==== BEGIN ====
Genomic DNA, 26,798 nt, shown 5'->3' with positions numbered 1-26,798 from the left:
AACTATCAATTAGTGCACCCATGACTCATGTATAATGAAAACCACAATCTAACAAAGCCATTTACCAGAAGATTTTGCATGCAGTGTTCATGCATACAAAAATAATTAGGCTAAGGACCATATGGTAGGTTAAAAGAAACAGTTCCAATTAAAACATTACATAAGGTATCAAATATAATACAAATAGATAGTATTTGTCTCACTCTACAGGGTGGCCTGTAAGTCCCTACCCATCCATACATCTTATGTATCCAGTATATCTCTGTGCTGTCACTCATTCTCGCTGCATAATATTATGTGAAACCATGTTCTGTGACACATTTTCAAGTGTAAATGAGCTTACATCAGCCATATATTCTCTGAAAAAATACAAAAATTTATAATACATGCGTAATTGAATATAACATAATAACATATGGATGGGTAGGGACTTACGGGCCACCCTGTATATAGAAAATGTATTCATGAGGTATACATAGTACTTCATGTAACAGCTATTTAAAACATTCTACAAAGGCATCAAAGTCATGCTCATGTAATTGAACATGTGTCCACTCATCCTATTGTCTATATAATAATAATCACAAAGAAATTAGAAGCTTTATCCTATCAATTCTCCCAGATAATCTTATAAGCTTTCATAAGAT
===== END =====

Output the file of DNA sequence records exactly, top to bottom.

Genomic DNA, 26,798 nt, shown 5'->3' with positions numbered 1-26,798 from the left:
AACTATCAATTAGTGCACCCATGACTCATGTATAATGAAAACCACAATCTAACAAAGCCATTTACCAGAAGATTTTGCATGCAGTGTTCATGCATACAAAAATAATTAGGCTAAGGACCATATGGTAGGTTAAAAGAAACAGTTCCAATTAAAACATTACATAAGGTATCAAATATAATACAAATAGATAGTATTTGTCTCACTCTACAGGGTGGCCTGTAAGTCCCTACCCATCCATACATCTTATGTATCCAGTATATCTCTGTGCTGTCACTCATTCTCGCTGCATAATATTATGTGAAACCATGTTCTGTGACACATTTTCAAGTGTAAATGAGCTTACATCAGCCATATATTCTCTGAAAAAATACAAAAATTTATAATACATGCGTAATTGAATATAACATAATAACATATGGATGGGTAGGGACTTACGGGCCACCCTGTATATAGAAAATGTATTCATGAGGTATACATAGTACTTCATGTAACAGCTATTTAAAACATTCTACAAAGGCATCAAAGTCATGCTCATGTAATTGAACATGTGTCCACTCATCCTATTGTCTATATAATAATAATCACAAAGAAATTAGAAGCTTTATCCTATCAATTCTCCCAGATAATCTTATAAGCTTTCATAAGAT